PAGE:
Bear in mind that when you short sell crypto, you don’t actually own the currency. Instead, you’re borrowing it from a broker, who charges you interest for as long as you hold the coins.
Suppose the currency’s price doesn’t decrease per your predictions. You may have to end up sitting on it for a long time. While this rise is happening, the interest keeps piling up, eating a chunk of your profits.
How to Short Crypto
Before you use any method to short sell crypto, you have to find a trend. Since the market is highly volatile, many factors can send it in either direction. For instance, politics, hype culture and the influence of notable people can disrupt the crypto market.
If you want to know how to short sell Bitcoin, make sure you study its trends, such as sudden interest on the part of a high-end company or billionaire. After that, you have to open your margin trading account. Most crypto brokers have the accommodations for short selling. However, you also have to check your country’s regulations to ensure you’re not challenging any legal guidelines.
Now you know what shorting in crypto is. Let’s discuss how to short the crypto of your choice using different methods.
Direct Short Selling
When learning how to short Bitcoin or any other cryptocurrency, this is the first method most people come across. Simply put, you borrow crypto from an exchange at a specific price and sell it.
Then, you wait for the price to go down. When it does, you buy the currency and return the borrowed coins to the exchange. In this way, you earn the difference between the two prices.
Like all other assets, some cryptocurrencies also have futures markets, in which you agree to buy a security in a contract. The contract specifies the price at which the security will be sold and the time when this will happen.
In buying a futures contract, you bet on the price of a security to rise. Doing this allows you to earn a profit on that security in the future. When you sell the futures contract, it indicates that you expect the price to decline in an upcoming bear market.
If you want to short Bitcoin futures, you can do it on the Chicago Mercantile Exchange, the world’s largest trading platform for derivatives, or with Bybit derivatives.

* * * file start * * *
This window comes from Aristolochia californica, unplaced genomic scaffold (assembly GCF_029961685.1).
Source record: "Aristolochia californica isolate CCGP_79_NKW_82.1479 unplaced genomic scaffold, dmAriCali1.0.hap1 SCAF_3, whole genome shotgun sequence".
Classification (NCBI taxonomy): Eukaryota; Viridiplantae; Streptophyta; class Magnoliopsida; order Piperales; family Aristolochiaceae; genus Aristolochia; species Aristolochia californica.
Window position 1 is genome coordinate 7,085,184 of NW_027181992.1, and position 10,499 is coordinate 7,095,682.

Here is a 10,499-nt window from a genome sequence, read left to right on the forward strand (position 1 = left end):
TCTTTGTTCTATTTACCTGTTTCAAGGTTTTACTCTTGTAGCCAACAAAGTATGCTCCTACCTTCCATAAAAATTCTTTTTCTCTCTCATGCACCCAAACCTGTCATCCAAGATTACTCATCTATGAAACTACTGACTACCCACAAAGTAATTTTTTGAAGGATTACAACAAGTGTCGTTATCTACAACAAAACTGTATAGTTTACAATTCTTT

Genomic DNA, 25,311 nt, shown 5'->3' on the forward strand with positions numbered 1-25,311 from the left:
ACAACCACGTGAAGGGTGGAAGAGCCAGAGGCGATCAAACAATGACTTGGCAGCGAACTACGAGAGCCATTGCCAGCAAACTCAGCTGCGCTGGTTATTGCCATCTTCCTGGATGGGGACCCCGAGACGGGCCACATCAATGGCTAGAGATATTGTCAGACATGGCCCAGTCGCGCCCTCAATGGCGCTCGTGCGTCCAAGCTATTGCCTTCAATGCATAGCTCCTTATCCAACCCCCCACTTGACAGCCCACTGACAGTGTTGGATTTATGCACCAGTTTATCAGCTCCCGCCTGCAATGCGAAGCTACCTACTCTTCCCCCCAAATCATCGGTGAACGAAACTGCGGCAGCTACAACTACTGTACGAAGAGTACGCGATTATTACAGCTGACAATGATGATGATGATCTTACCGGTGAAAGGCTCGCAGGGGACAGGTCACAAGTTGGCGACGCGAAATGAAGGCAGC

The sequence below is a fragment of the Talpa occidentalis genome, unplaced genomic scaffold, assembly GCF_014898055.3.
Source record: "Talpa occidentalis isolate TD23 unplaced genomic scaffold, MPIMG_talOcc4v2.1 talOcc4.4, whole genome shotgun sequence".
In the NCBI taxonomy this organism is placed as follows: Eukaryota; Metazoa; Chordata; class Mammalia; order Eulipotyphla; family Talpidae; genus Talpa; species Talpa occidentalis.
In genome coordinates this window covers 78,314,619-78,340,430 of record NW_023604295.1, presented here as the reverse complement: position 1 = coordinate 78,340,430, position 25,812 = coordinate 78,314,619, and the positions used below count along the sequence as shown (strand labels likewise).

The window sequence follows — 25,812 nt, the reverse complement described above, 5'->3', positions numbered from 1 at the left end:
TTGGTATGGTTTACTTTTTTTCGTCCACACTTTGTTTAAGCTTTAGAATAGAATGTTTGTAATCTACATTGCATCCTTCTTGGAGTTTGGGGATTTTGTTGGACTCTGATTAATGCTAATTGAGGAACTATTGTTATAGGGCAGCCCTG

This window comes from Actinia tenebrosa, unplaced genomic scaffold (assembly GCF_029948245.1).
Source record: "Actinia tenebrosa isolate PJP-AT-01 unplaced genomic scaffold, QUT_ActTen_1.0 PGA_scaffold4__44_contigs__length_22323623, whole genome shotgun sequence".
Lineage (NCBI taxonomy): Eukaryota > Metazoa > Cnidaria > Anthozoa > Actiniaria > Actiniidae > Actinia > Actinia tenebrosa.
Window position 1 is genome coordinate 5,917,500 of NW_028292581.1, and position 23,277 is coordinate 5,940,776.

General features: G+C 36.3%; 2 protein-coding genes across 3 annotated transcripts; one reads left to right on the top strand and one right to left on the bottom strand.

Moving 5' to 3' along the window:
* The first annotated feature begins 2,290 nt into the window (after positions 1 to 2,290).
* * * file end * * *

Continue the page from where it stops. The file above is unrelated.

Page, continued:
Contracts for Difference
These are one of the most popular ways to short crypto. With contracts for difference, brokers allow you to bet on a decrease or increase in an asset’s price without having to actually own the asset.
You just have to deposit a part of the margin account’s fund to guarantee that you’ll be able to buy the crypto at the particular price you’re betting on. The deposit remains in your possession, and the exchange or broker only holds it as collateral.
Thus, you only need to supply a certain fraction of the total trade amount to open your position. Because of this, you can amplify your return on investment (ROI) if the crypto moves in the direction you’ve bet on. However, this method obviously carries enormous risks if the currency’s price moves in the opposite direction to that of your prediction.
Crypto Put Options
Can you short crypto without putting your investment at risk? Sort of. If you can deal with complex derivatives in a bear market, you can add buying crypto put options to your list of methods on how to short crypto.
This option gives you the right to purchase a coin at a predefined price on a predetermined date. However, it’s not an obligation. Meanwhile, a put option gives you the right to sell the cryptocurrency.
For instance, if you think that Bitcoin’s price will drop in summer2022, you can buy a Bitcoin put for three months with a price of $30,000. If the price of Bitcoin declines below this strike price on the predetermined date, your put will earn you a trading profit.
On the other hand, if the price remains high, you won’t lose anything except the option premium, which is the fee you paid for holding the option.
If you want to learn how to short crypto while interacting with other investors, then consider prediction markets. These are similar to mainstream conventional markets.
As an investor, you could predict that a specific cryptocurrency will decrease by a particular percentage or margin. Then, someone else has to take you up on that bet. If the price really does go that way, you earn a profit. Some popular prediction markets include Polymarket and Augur.
Tips For How to Short Crypto
Since shorting crypto is based on several factors, you have to ensure you’re taking the right approach. After all, the last thing you’ll want is to short sell crypto during a false retracement. The following are some tips to help you out.
Use Technical Analysis
Technical analysis refers to the use of real-world data to predict how the crypto market will behave in the future, which requires looking at the past performance of the currency you’re interested in, such as its movement and volume.
For instance, if you want to know how to short Bitcoin, you’d look at the trading volume of Bitcoin today in comparison to the past few months.
Technical analysis is based partially on Dow Theory, which asserts that the pricing in a market is dependent on everything from regulations, current demand and past demand to a trader’s knowledge of the coin, their expectations and future demand for the cryptocurrency.
The crux of technical analysis is that history will repeat itself in terms of trends and pricing. This information is then used to make predictions about future market sentiment.
Moreover, technical analysis is based on the idea that any movement in the crypto market is not merely random, and is based instead on a trend, either short-term or long-term. In most cases, if a currency has followed a trend, it will eventually follow the opposing trend.